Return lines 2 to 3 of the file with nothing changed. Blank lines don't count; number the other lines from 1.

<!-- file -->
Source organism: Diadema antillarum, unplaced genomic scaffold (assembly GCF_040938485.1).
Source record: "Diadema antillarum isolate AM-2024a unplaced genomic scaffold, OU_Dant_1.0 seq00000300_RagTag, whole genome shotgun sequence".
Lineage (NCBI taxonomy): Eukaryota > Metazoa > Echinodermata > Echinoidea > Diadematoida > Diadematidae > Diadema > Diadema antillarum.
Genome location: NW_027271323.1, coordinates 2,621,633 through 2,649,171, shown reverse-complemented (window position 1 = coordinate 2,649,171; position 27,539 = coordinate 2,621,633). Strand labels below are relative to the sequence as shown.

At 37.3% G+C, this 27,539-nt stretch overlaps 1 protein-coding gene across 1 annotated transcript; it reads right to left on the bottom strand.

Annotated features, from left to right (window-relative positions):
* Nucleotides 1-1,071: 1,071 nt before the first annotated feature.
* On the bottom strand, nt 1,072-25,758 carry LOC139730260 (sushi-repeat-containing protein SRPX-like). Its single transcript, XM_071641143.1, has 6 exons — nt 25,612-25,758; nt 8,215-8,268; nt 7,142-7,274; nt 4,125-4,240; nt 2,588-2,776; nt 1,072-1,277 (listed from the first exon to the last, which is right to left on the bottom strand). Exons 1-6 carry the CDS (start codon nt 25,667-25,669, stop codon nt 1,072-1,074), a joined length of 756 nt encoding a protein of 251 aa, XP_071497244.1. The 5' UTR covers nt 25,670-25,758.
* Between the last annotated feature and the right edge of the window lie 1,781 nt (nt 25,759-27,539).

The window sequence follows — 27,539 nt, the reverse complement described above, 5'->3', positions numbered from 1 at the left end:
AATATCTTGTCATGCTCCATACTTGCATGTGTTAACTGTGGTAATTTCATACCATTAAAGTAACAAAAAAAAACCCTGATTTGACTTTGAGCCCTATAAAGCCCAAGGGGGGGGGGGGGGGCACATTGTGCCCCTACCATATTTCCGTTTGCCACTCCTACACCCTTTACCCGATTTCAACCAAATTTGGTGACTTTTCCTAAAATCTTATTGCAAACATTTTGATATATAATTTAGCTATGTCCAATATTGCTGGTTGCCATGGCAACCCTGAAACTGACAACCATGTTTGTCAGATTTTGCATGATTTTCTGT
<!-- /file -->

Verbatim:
Source record: "Diadema antillarum isolate AM-2024a unplaced genomic scaffold, OU_Dant_1.0 seq00000300_RagTag, whole genome shotgun sequence".
Lineage (NCBI taxonomy): Eukaryota > Metazoa > Echinodermata > Echinoidea > Diadematoida > Diadematidae > Diadema > Diadema antillarum.